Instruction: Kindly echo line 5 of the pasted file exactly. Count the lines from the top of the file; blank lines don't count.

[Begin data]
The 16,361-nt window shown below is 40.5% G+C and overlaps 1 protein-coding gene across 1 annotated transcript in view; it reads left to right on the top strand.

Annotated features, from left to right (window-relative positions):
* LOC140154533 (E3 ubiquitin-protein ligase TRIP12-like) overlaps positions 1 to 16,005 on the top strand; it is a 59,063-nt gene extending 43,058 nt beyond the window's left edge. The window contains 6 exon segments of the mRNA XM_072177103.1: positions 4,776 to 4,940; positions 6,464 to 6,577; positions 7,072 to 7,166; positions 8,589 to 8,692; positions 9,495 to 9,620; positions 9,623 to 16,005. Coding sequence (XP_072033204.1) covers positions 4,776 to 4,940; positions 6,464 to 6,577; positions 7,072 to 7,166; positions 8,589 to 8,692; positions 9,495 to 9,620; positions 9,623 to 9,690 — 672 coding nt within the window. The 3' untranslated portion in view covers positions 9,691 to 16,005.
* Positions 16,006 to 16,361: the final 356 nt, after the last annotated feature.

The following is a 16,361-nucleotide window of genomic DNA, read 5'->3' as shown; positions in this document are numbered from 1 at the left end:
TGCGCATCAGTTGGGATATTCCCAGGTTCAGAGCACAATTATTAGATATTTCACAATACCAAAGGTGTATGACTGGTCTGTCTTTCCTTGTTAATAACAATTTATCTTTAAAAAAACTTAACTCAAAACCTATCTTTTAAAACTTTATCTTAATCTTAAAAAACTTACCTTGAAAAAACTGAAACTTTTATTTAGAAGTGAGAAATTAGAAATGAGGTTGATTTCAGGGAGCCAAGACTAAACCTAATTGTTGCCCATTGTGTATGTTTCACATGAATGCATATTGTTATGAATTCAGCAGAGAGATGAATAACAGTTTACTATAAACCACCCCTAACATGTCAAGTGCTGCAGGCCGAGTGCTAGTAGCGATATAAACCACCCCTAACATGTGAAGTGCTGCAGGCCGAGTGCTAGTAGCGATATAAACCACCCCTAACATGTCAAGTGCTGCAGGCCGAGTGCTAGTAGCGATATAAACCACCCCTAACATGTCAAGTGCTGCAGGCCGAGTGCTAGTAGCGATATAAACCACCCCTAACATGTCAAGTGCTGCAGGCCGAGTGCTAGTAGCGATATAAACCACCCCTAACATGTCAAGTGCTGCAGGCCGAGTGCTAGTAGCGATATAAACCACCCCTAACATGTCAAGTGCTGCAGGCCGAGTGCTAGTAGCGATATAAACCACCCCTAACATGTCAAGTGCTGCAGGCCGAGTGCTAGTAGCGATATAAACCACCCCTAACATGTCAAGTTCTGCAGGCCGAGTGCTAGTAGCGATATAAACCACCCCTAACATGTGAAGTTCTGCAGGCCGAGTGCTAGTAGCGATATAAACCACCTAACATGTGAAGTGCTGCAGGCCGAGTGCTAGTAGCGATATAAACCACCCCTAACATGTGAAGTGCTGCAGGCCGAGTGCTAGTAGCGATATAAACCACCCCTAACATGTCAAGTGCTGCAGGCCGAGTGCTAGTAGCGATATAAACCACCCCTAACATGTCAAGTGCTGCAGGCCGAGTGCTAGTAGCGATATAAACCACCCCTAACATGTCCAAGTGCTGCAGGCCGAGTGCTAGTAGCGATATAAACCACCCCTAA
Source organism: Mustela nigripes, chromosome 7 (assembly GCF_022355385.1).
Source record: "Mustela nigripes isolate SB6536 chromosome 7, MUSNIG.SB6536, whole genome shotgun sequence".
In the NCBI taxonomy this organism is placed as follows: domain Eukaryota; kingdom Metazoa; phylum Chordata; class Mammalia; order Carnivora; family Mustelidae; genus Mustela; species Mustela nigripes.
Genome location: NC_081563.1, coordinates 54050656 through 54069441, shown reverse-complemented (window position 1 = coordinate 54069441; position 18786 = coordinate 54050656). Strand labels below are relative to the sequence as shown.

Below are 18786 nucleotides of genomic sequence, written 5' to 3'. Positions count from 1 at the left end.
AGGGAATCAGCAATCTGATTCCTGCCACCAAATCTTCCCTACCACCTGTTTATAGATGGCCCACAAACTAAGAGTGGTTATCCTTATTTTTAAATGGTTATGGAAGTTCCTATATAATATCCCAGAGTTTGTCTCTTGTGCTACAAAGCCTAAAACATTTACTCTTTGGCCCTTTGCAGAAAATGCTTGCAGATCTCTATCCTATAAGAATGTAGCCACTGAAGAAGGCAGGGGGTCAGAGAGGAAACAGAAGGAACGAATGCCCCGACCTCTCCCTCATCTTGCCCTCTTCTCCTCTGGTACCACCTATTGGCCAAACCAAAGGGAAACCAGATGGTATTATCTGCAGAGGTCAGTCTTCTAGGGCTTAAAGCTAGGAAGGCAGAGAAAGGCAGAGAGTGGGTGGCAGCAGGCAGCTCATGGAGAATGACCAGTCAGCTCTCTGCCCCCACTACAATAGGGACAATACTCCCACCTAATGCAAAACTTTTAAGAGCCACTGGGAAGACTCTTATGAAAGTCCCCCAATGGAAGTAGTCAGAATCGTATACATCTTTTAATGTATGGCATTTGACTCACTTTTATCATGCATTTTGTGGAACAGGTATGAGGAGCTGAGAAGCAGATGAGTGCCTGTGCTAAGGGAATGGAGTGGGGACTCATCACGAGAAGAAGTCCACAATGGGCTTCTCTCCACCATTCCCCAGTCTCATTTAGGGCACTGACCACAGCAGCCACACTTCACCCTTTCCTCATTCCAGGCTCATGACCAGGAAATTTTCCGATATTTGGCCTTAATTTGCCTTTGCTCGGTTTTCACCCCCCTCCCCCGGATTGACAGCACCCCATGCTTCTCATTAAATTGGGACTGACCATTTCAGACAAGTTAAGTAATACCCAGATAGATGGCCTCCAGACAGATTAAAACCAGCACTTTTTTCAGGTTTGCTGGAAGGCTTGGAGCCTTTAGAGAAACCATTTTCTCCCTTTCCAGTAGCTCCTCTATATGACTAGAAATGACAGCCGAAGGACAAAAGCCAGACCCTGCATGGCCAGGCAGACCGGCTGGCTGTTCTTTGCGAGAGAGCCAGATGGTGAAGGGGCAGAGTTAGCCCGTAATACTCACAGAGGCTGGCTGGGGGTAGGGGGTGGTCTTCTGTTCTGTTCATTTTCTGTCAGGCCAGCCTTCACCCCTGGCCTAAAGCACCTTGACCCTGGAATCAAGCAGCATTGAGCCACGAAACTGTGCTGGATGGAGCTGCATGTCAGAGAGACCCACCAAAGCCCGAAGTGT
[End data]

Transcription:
The following is a 16,361-nucleotide window of genomic DNA, read 5'->3' as shown; positions in this document are numbered from 1 at the left end: